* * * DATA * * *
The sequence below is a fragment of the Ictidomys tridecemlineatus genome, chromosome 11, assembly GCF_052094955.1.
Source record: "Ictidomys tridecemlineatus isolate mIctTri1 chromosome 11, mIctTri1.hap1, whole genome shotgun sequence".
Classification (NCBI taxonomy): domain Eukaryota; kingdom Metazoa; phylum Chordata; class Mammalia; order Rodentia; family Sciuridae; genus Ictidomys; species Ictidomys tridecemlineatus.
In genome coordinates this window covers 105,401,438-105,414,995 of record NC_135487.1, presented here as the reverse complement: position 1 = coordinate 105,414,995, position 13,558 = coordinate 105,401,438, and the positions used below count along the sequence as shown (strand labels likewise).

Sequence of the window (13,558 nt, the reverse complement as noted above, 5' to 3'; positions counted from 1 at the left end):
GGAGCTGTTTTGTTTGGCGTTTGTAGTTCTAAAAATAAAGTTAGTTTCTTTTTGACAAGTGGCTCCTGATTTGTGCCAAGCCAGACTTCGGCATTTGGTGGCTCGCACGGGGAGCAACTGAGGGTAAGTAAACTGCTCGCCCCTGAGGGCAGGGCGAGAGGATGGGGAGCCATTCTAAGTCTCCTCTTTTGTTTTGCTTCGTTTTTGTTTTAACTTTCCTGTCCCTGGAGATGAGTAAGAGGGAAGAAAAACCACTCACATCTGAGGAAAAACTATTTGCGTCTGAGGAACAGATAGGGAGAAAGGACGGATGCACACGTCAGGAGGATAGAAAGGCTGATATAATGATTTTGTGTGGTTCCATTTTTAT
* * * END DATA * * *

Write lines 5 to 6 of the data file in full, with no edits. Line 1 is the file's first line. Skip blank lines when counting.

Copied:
Sequence of the window (13,558 nt, the reverse complement as noted above, 5' to 3'; positions counted from 1 at the left end):
GGAGCTGTTTTGTTTGGCGTTTGTAGTTCTAAAAATAAAGTTAGTTTCTTTTTGACAAGTGGCTCCTGATTTGTGCCAAGCCAGACTTCGGCATTTGGTGGCTCGCACGGGGAGCAACTGAGGGTAAGTAAACTGCTCGCCCCTGAGGGCAGGGCGAGAGGATGGGGAGCCATTCTAAGTCTCCTCTTTTGTTTTGCTTCGTTTTTGTTTTAACTTTCCTGTCCCTGGAGATGAGTAAGAGGGAAGAAAAACCACTCACATCTGAGGAAAAACTATTTGCGTCTGAGGAACAGATAGGGAGAAAGGACGGATGCACACGTCAGGAGGATAGAAAGGCTGATATAATGATTTTGTGTGGTTCCATTTTTAT